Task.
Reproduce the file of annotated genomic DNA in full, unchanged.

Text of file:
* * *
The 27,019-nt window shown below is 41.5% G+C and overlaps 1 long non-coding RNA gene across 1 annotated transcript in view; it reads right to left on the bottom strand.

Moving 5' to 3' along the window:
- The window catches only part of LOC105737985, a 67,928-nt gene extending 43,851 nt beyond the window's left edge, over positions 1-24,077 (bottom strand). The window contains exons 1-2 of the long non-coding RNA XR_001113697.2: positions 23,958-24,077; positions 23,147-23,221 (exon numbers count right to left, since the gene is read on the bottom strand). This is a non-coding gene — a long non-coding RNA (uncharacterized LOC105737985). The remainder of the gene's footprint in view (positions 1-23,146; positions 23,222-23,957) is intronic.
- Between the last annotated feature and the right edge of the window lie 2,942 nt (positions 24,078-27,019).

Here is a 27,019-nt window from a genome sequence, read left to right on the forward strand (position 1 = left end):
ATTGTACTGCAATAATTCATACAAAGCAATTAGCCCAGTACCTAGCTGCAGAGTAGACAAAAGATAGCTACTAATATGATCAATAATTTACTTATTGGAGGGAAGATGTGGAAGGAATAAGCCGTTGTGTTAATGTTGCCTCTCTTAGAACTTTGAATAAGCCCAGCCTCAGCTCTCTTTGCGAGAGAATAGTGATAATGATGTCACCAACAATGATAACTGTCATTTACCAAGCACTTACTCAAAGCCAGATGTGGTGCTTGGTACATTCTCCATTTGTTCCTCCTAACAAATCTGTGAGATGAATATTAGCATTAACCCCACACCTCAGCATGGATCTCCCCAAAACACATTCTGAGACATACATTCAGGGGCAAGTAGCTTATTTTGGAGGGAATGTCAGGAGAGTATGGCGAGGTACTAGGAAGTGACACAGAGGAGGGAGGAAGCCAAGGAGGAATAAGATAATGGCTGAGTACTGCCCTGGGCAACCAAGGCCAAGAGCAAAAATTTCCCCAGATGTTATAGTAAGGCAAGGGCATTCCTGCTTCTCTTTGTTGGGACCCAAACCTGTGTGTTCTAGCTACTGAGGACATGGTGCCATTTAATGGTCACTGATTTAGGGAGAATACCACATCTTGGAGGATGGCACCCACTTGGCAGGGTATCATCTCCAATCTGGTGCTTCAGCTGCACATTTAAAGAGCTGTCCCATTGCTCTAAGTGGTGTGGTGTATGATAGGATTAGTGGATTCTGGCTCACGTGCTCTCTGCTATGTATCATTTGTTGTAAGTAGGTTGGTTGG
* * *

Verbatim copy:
The 27,019-nt window shown below is 41.5% G+C and overlaps 1 long non-coding RNA gene across 1 annotated transcript in view; it reads right to left on the bottom strand.

Moving 5' to 3' along the window:
- The window catches only part of LOC105737985, a 67,928-nt gene extending 43,851 nt beyond the window's left edge, over positions 1-24,077 (bottom strand). The window contains exons 1-2 of the long non-coding RNA XR_001113697.2: positions 23,958-24,077; positions 23,147-23,221 (exon numbers count right to left, since the gene is read on the bottom strand). This is a non-coding gene — a long non-coding RNA (uncharacterized LOC105737985). The remainder of the gene's footprint in view (positions 1-23,146; positions 23,222-23,957) is intronic.
- Between the last annotated feature and the right edge of the window lie 2,942 nt (positions 24,078-27,019).

Here is a 27,019-nt window from a genome sequence, read left to right on the forward strand (position 1 = left end):
ATTGTACTGCAATAATTCATACAAAGCAATTAGCCCAGTACCTAGCTGCAGAGTAGACAAAAGATAGCTACTAATATGATCAATAATTTACTTATTGGAGGGAAGATGTGGAAGGAATAAGCCGTTGTGTTAATGTTGCCTCTCTTAGAACTTTGAATAAGCCCAGCCTCAGCTCTCTTTGCGAGAGAATAGTGATAATGATGTCACCAACAATGATAACTGTCATTTACCAAGCACTTACTCAAAGCCAGATGTGGTGCTTGGTACATTCTCCATTTGTTCCTCCTAACAAATCTGTGAGATGAATATTAGCATTAACCCCACACCTCAGCATGGATCTCCCCAAAACACATTCTGAGACATACATTCAGGGGCAAGTAGCTTATTTTGGAGGGAATGTCAGGAGAGTATGGCGAGGTACTAGGAAGTGACACAGAGGAGGGAGGAAGCCAAGGAGGAATAAGATAATGGCTGAGTACTGCCCTGGGCAACCAAGGCCAAGAGCAAAAATTTCCCCAGATGTTATAGTAAGGCAAGGGCATTCCTGCTTCTCTTTGTTGGGACCCAAACCTGTGTGTTCTAGCTACTGAGGACATGGTGCCATTTAATGGTCACTGATTTAGGGAGAATACCACATCTTGGAGGATGGCACCCACTTGGCAGGGTATCATCTCCAATCTGGTGCTTCAGCTGCACATTTAAAGAGCTGTCCCATTGCTCTAAGTGGTGTGGTGTATGATAGGATTAGTGGATTCTGGCTCACGTGCTCTCTGCTATGTATCATTTGTTGTAAGTAGGTTGGTTGG